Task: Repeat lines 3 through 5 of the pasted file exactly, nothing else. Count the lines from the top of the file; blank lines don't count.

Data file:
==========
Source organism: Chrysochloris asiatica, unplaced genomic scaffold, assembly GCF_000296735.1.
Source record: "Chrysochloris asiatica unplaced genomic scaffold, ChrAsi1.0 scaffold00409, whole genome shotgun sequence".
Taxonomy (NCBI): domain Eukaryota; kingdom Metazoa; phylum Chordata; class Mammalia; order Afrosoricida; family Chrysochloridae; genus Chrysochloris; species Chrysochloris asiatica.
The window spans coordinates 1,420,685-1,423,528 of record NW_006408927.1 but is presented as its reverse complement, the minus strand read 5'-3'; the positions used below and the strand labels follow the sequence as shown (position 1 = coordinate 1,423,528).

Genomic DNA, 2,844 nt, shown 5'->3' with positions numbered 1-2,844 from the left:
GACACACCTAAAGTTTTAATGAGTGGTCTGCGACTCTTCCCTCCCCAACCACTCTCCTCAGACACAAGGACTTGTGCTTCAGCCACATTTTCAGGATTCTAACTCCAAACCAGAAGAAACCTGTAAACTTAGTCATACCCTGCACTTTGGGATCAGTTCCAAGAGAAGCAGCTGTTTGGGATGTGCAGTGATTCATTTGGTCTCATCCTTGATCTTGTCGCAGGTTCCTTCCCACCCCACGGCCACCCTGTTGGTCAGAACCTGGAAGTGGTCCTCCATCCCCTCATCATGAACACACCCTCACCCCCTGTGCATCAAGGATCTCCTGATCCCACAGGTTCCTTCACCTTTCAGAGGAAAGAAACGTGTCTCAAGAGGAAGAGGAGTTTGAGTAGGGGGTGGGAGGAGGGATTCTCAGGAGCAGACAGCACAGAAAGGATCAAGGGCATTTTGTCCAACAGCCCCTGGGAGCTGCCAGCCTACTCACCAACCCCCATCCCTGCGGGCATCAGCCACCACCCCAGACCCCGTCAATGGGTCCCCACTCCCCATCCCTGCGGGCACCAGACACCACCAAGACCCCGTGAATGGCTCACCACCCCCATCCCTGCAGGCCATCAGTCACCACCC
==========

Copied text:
Taxonomy (NCBI): domain Eukaryota; kingdom Metazoa; phylum Chordata; class Mammalia; order Afrosoricida; family Chrysochloridae; genus Chrysochloris; species Chrysochloris asiatica.
The window spans coordinates 1,420,685-1,423,528 of record NW_006408927.1 but is presented as its reverse complement, the minus strand read 5'-3'; the positions used below and the strand labels follow the sequence as shown (position 1 = coordinate 1,423,528).

Genomic DNA, 2,844 nt, shown 5'->3' with positions numbered 1-2,844 from the left: